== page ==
Periglacial is an adjective referring to places in the edges of glacial areas, normally those related to past ice ages rather than those in the modern era. That is to say, at the time in question, the area was not buried by flowing ice but was subject to severe freezing.
A periglacial lake is one formed where the natural drainage of the topography is obstructed by an ice sheet, ice cap or glacier.
Periglaciation is the corresponding noun. It means 'periglacial conditions', that is principally, an area of permafrost
- intense freezing, perhaps with freeze/thaw of the surface. That is to say, the surface layer melts briefly in summer. Periglaciation occurs near mountain glaciers. At lower levels it forms a zone of cold around continental glaciers in areas of high latitudes, covering perhaps 20% of the earth’s land surface.
Periglacial conditions in the Pleistocene
created landscapes and geological
conditions moulded by frost action
; the repeated freezing and thawing of material over many years. Around a third of the earth's land surface can be considered as having been subject to periglacial conditions at some time.
Periglaciation results in a variety of ground conditions but especially those involving irregular, mixed deposits created by ice wedges, solifluction, gelifluction, frost creep and rockfalls.
The resulting ecological community is known as tundra.
Factors affecting location
- Latitude – temperatures tend to be higher towards the equator. Periglacial environments tend to be found in higher latitudes. Since there is more land at these latitudes in the north, most of this effect is seen in the northern hemisphere. However, in lower latitudes, the direct effect of the sun's radiation is greater so the freeze-thaw effect is seen but permafrost is much less widespread.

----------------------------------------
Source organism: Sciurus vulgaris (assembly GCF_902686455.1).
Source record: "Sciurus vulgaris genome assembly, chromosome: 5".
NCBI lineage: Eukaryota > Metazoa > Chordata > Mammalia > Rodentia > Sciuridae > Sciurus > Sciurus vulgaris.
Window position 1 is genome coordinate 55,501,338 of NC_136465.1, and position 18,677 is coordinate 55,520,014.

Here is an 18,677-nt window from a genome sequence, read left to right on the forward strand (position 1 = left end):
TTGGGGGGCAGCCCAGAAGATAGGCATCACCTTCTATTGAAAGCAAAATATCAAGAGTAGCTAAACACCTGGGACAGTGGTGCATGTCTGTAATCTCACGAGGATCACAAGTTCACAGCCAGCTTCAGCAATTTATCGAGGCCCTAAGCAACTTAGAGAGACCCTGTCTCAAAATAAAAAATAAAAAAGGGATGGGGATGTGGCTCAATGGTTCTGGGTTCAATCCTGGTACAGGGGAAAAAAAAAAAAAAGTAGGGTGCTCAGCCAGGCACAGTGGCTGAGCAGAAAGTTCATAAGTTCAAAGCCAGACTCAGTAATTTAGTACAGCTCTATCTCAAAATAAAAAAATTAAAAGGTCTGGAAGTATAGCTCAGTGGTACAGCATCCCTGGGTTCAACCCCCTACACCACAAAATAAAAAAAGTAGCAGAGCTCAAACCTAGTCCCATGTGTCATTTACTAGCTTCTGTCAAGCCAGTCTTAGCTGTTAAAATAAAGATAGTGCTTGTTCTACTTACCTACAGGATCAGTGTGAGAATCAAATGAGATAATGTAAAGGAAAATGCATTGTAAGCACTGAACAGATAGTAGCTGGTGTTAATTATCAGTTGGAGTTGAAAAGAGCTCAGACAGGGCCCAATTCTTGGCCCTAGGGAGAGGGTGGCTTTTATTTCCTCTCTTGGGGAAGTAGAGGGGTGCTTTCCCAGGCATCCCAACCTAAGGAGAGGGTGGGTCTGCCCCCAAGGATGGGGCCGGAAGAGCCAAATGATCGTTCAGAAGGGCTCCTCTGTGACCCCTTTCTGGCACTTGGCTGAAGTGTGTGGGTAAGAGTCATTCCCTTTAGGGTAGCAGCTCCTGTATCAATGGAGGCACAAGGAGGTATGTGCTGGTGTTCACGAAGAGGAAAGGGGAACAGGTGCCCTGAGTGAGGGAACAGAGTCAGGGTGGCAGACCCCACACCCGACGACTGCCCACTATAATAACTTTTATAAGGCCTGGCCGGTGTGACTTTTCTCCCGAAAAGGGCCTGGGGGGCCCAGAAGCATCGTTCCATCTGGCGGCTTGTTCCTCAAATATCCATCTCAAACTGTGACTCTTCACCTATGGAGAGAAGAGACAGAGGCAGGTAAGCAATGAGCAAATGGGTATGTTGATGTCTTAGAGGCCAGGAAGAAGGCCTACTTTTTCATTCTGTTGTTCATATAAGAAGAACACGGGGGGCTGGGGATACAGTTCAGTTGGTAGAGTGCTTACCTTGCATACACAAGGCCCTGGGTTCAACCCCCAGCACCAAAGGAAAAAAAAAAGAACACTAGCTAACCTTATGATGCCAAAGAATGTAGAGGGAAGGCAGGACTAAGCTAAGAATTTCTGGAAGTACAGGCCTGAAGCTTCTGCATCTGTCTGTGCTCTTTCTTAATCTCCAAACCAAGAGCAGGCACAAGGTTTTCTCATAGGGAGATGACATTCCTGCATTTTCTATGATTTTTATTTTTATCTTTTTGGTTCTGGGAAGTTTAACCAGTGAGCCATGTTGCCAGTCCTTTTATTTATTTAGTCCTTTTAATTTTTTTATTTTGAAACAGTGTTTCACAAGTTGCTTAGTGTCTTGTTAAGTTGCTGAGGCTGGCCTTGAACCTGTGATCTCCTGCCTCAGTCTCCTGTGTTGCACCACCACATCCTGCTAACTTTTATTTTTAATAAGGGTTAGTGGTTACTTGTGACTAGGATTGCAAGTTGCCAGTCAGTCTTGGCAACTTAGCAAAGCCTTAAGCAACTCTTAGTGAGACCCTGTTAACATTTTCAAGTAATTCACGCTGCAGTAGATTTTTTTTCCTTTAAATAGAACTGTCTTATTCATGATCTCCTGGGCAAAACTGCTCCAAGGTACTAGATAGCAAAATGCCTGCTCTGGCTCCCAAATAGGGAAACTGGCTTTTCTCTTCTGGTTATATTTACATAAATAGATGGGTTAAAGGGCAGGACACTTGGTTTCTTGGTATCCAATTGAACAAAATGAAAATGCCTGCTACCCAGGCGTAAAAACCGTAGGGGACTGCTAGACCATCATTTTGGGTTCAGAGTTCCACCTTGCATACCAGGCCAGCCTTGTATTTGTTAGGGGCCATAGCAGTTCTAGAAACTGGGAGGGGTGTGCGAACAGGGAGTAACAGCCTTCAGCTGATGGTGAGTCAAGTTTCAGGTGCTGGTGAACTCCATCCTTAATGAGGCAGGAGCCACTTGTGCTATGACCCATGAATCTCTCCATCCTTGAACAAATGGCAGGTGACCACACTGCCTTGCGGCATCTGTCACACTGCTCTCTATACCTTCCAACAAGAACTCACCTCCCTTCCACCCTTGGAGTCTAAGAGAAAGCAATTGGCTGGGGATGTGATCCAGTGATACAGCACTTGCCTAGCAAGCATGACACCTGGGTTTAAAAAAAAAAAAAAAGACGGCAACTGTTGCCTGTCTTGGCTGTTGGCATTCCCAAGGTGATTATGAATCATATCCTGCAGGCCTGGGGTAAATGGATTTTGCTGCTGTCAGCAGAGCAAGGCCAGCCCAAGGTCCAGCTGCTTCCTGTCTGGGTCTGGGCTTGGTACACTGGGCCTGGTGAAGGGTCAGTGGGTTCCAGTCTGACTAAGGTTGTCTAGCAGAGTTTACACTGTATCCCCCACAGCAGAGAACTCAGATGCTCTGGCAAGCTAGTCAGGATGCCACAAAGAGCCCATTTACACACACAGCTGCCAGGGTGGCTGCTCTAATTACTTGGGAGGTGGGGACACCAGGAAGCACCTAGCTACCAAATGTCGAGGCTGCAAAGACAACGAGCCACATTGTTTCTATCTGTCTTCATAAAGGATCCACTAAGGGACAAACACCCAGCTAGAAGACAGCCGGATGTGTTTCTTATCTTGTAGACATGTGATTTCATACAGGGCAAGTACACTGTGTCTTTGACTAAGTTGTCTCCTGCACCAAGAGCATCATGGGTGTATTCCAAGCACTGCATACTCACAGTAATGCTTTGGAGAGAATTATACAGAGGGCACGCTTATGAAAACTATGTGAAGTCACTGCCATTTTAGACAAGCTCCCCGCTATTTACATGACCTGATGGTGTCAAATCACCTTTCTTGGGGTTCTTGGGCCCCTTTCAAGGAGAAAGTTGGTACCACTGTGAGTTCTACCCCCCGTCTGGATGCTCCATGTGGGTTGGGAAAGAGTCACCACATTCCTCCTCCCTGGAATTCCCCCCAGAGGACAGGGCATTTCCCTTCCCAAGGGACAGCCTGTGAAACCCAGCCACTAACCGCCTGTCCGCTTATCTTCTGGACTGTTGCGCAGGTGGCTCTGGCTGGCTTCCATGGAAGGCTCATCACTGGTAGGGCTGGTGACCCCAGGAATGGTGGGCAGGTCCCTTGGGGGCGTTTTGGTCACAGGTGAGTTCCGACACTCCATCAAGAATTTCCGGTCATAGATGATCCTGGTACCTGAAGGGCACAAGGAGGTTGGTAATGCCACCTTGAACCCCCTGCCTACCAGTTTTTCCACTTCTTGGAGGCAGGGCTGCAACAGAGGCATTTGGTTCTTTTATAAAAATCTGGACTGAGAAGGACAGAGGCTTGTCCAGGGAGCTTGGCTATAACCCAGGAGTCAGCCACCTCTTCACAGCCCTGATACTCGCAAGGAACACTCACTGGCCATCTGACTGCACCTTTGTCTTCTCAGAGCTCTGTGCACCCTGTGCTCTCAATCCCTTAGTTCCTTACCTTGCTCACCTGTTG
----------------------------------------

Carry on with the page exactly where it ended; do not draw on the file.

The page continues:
- Altitude – Air temperature drops by approximately 1 °C for every 100 m rise above sea level. This means that on mountain ranges, modern periglacial conditions are found nearer the Equator than they are lower down.
- Ocean Currents – Cold surface currents from polar regions, reduce mean average temperatures in places where they exert their effect so that ice caps and periglacial conditions will show nearer to the Equator as in Labrador for example. Conversely, warm surface currents from tropical seas increases mean temperatures. The cold conditions are then found only in more northerly places. This is apparent in western North America which is affected by the North Pacific current. In the same way but more markedly, the Gulf Stream affects Western Europe.
- Continentality – Away from the moderating influence of the ocean, seasonal temperature variation is more extreme and freeze-thaw goes deeper. In the centres of Canada and Siberia, the permafrost typical of periglaciation goes deeper and extends further towards the Equator. Similarly, solifluction associated with freeze-thaw extends into somewhat lower latitudes than on western coasts.
Landforms associated with periglacial environments
Coombe and head deposits
Coombe deposits are chalk deposits found below chalk escarpments in Southern England. Head deposits are more common below outcrops of granite on Dartmoor.
Patterned Ground is stones which form circles, polygons and stripes. Local topography affects which of these are expressed. A process called frost heaving is responsible for these features.
Solifluction lobes are formed when waterlogged soil slips down a slope due to gravity forming U shaped lobes.
Blockfields or Felsenmeer are large angular blocks created by freeze-thaw action. A good example of a blockfield can be found in the Snowdonia National Park, Wales. Blockfields are common in the unglaciated parts of the Appalachian Mountains in the northeastern Untited States, such as at the River of Rocks or Hickory Run Boulder Field, Lehigh County, Pennsylvania.
Other landforms include: